The date for President Moon Jae-in’s summit with North Korean leader Kim Jong-un in Pyongyang, North Korea has been set for Sept. 18-20.
It is good for leaders of both countries to meet often. But it is not good to give meaning to their meeting itself without dealing with the North Korean nuclear issue properly.
The upcoming summit, their third in five months, should produce substantial results.
However, the situation is not easy.
The North Korean leader reaffirmed his commitment to denuclearization, promising to continue working with the US to that end, Chung Eui-yong, Moon’s special envoy and national security adviser, said Thursday, announcing the results of his trip to the North Wednesday.
But what is needed is not a repeated reaffirmation of commitment, but concrete steps to carry out the commitment.
The special envoys had three missions: setting the date of the third inter-Korean summit, discussing inter-Korean exchanges and recreating conditions for the resumption of US-North Korea negotiations to dismantle the North’s nuclear program. The mediation task was the most crucial.
The denuclearization negotiations have stalled. Washington demanded Pyongyang take early denuclearization steps such as declaring its nuclear facilities, but the North refused while demanding the declaration of the formal end of the Korean War.
The results of special envoys’ trip do not mention the negotiations specifically. This issue will likely be taken up in the upcoming inter-Korean summit. In this light, their trip is disappointing. They succeeded in setting the summit date but ended up hearing Kim reiterate his commitment to denuclearization, though Kim has never been seen speaking of his commitment with his own mouth. Kim seems to be trying to keep pressing the South to try harder to improve relations between the two Koreas regardless of the issue of denuclearizing his country.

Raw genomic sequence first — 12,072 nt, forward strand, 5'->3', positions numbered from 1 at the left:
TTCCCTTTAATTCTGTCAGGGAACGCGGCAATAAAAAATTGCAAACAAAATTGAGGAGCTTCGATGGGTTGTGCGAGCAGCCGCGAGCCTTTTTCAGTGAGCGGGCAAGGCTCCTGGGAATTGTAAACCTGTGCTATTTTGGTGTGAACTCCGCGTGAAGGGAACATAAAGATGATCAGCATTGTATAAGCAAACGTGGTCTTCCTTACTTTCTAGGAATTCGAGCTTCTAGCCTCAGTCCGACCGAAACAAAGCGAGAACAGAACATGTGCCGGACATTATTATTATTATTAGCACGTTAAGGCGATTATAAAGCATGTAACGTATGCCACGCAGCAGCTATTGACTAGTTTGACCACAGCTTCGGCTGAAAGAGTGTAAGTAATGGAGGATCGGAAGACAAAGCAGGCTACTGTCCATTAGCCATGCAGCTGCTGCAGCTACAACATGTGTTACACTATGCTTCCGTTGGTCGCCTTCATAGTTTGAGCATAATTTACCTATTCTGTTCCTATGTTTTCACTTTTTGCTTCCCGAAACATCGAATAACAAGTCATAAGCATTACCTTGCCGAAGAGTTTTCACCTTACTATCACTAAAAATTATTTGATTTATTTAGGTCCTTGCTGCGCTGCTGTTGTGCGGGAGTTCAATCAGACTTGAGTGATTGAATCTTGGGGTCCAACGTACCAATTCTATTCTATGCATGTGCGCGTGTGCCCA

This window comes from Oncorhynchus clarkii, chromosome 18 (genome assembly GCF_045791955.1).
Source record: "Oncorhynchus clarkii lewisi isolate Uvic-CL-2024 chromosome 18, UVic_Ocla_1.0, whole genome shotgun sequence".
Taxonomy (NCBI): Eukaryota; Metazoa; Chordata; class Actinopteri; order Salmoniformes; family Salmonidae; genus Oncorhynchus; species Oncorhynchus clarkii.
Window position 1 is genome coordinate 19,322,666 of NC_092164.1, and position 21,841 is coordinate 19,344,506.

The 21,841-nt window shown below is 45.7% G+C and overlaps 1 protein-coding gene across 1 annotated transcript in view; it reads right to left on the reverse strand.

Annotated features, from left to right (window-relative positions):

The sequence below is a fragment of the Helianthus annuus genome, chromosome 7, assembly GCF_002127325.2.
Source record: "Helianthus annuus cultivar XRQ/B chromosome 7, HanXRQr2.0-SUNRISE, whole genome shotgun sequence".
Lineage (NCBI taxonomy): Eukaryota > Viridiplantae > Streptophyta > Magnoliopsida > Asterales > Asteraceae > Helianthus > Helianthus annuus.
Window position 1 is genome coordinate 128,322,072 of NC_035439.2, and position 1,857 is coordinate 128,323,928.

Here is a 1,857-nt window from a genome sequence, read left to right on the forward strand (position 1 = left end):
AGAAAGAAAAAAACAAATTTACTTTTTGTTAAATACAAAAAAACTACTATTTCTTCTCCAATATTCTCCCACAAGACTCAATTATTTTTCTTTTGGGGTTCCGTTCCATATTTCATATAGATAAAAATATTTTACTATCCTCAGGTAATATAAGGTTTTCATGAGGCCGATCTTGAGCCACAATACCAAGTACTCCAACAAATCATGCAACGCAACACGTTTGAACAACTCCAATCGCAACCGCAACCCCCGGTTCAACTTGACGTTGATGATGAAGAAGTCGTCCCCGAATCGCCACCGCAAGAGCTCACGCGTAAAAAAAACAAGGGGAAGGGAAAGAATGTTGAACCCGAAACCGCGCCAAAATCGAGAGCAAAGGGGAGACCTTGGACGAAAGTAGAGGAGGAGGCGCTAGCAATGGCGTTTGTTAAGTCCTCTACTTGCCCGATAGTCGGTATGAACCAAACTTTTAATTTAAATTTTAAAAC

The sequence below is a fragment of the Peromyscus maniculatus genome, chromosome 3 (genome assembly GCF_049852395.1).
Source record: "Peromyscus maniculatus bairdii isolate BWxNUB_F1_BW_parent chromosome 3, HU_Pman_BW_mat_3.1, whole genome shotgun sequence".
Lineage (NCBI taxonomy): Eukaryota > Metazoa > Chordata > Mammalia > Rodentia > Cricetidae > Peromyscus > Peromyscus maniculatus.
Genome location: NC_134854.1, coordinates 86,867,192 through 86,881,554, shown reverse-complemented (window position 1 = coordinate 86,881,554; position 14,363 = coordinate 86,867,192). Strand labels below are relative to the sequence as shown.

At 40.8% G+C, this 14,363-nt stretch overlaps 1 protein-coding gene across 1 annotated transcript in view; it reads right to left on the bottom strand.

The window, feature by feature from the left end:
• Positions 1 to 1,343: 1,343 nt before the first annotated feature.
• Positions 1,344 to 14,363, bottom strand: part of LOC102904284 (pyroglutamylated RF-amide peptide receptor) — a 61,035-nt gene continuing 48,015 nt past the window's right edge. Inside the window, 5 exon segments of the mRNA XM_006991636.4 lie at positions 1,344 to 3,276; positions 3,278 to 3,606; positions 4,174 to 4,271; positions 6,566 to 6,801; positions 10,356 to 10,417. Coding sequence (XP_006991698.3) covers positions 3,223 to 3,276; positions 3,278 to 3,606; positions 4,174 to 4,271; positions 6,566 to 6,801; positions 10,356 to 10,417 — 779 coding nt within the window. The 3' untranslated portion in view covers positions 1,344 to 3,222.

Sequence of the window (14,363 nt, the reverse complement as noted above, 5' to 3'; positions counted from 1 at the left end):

The biggest obstacle to the US-North Korea negotiations is distrust and doubt.
Washington doubts Kim’s denuclearization commitment. The North has threatend to scuttle the negotiations while refusing to hand the list of its nuclear facilities over to the US.
Pyongyang says it is regrettable for Washington to underestimate its denuclearization efforts, such as the release of American hostages, the destruction of a nuclear test site and the return of the remains of US soldiers killed in the Korean War.
It is important to restart the negotiations, but it is more important to move them in the right direction. If the North ever tries to buy time or ease sanctions by feigning denuclearization, that will only worsen the situation.
If history is any guide, the North will likely use the South as leverage to try to move the US in its favor when it is cornered or its ties with the US are strained. They are in such a situation now.
By the way, the South seems eager to use inter-Korean ties as a stepping stone to bring the US and the North back to the table.
Chung said before going to Pyongyang, “If necessary, we need to lead denuclearization negotiation through the development of inter-Korean relationship.”
The South and the North agreed to open their joint liaison office in the North’s border village of Kaesong before the third Moon-Kim summit. Seoul has persistently pushed for the opening of the office despite concern in the US, which maintains sanctions must be kept unless the North is denuclearized.
Prudence is warranted on the South Korean side. It must keep pace with the US in denuclearizing the North.
Prioritizing inter-Korean relations over denuclearization is risky in that Pyongyang may take them as a sign that the South may act on its behalf or even in its interests, even disregarding the US position.
It is important to revive the momentum of dialogue, but more important is where it will go. It is risky to attempt to resolve the North Korean nuclear issue only through inter-Korean ties. Moon must keep this in mind when he meets Kim for the third time.